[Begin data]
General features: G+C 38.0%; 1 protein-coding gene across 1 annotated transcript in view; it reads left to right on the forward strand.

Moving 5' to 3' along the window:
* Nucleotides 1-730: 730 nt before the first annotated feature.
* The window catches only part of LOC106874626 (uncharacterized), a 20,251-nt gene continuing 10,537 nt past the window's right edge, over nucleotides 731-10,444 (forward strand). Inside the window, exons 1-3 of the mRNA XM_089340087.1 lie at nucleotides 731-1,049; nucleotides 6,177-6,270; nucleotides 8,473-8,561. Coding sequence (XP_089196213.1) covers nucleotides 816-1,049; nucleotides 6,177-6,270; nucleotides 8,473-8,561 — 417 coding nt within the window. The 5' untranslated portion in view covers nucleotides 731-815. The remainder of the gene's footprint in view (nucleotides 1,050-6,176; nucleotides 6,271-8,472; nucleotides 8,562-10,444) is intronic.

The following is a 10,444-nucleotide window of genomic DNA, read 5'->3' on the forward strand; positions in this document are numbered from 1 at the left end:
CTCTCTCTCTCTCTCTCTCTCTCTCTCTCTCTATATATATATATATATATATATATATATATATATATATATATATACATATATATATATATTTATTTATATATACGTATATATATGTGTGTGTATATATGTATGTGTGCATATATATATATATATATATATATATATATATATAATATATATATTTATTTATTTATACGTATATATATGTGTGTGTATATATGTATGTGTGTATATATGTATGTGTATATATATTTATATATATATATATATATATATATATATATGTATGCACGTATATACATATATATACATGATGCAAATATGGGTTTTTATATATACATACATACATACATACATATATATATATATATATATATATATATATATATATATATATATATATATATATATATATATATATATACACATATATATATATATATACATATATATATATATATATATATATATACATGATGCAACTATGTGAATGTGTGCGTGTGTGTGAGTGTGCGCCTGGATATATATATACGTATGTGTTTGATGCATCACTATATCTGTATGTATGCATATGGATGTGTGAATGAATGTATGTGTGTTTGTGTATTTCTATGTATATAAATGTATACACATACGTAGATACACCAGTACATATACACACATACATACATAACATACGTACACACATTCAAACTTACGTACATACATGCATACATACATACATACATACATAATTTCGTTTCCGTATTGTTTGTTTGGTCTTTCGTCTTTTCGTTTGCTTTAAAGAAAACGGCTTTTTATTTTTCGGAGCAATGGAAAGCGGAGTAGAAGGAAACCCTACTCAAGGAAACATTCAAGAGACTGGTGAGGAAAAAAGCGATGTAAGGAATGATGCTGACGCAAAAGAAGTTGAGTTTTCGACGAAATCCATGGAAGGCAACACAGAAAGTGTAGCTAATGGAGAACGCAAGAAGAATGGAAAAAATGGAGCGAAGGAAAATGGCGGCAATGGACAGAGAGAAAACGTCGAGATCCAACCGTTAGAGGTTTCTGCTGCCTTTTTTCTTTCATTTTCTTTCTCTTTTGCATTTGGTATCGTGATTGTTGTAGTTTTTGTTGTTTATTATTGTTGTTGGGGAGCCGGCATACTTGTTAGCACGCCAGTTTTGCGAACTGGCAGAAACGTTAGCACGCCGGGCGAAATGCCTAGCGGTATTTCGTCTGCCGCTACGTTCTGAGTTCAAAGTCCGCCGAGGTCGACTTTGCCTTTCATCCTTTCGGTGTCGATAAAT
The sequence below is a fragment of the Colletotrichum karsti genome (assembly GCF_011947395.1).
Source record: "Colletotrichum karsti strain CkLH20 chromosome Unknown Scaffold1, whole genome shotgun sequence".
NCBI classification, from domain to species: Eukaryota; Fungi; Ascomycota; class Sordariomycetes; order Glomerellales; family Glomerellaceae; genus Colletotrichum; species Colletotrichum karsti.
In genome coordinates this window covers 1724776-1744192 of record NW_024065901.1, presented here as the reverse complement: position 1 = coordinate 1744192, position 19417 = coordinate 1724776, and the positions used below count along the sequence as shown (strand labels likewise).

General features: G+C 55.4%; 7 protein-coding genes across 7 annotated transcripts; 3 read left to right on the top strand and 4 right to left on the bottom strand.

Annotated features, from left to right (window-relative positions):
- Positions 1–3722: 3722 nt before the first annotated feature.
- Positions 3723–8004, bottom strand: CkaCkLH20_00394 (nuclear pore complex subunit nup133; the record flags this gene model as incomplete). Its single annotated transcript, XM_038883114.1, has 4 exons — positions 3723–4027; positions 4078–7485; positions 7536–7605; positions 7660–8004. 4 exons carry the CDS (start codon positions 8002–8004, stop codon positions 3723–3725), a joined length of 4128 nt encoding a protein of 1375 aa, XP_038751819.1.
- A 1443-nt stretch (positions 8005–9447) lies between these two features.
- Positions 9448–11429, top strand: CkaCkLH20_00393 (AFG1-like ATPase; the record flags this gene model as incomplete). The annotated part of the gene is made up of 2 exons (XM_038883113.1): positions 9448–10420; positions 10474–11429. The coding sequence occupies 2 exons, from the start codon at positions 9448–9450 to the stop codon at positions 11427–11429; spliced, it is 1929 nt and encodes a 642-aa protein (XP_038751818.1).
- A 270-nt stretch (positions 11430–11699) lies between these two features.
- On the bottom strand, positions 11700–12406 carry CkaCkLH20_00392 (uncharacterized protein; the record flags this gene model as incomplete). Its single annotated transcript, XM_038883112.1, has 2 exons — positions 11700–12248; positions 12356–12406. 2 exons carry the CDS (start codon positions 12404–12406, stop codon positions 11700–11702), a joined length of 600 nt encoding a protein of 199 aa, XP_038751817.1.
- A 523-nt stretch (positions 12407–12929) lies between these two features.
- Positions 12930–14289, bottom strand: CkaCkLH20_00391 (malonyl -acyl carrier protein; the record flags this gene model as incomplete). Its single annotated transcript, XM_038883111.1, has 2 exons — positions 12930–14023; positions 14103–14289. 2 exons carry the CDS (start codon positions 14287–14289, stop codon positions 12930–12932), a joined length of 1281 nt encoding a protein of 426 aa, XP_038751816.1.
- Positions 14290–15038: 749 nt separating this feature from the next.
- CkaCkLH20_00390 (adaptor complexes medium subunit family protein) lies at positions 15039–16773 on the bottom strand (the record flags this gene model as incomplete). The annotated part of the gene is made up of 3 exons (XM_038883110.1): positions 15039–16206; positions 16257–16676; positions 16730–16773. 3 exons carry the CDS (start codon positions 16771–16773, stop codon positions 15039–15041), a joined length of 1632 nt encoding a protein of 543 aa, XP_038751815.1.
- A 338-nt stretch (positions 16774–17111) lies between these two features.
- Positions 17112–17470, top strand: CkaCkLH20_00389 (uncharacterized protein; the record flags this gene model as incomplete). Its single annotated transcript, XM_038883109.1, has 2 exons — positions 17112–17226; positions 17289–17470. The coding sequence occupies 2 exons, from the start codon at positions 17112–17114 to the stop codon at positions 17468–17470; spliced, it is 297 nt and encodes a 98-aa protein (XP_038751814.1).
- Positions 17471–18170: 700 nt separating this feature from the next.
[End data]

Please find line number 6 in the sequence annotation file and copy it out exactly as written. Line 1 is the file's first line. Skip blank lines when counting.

CTCTCTCTCTCTCTCTCTCTCTCTCTCTCTCTATATATATATATATATATATATATATATATATATATATATATATACATATATATATATATTTATTTATATATACGTATATATATGTGTGTGTATATATGTATGTGTGCATATATATATATATATATATATATATATATATATAATATATATATTTATTTATTTATACGTATATATATGTGTGTGTATATATGTATGTGTGTATATATGTATGTGTATATATATTTATATATATATATATATATATATATATATATGTATGCACGTATATACATATATATACATGATGCAAATATGGGTTTTTATATATACATACATACATACATACATATATATATATATATATATATATATATATATATATATATATATATATATATATATATATATATATATACACATATATATATATATATACATATATATATATATATATATATATATACATGATGCAACTATGTGAATGTGTGCGTGTGTGTGAGTGTGCGCCTGGATATATATATACGTATGTGTTTGATGCATCACTATATCTGTATGTATGCATATGGATGTGTGAATGAATGTATGTGTGTTTGTGTATTTCTATGTATATAAATGTATACACATACGTAGATACACCAGTACATATACACACATACATACATAACATACGTACACACATTCAAACTTACGTACATACATGCATACATACATACATACATACATAATTTCGTTTCCGTATTGTTTGTTTGGTCTTTCGTCTTTTCGTTTGCTTTAAAGAAAACGGCTTTTTATTTTTCGGAGCAATGGAAAGCGGAGTAGAAGGAAACCCTACTCAAGGAAACATTCAAGAGACTGGTGAGGAAAAAAGCGATGTAAGGAATGATGCTGACGCAAAAGAAGTTGAGTTTTCGACGAAATCCATGGAAGGCAACACAGAAAGTGTAGCTAATGGAGAACGCAAGAAGAATGGAAAAAATGGAGCGAAGGAAAATGGCGGCAATGGACAGAGAGAAAACGTCGAGATCCAACCGTTAGAGGTTTCTGCTGCCTTTTTTCTTTCATTTTCTTTCTCTTTTGCATTTGGTATCGTGATTGTTGTAGTTTTTGTTGTTTATTATTGTTGTTGGGGAGCCGGCATACTTGTTAGCACGCCAGTTTTGCGAACTGGCAGAAACGTTAGCACGCCGGGCGAAATGCCTAGCGGTATTTCGTCTGCCGCTACGTTCTGAGTTCAAAGTCCGCCGAGGTCGACTTTGCCTTTCATCCTTTCGGTGTCGATAAAT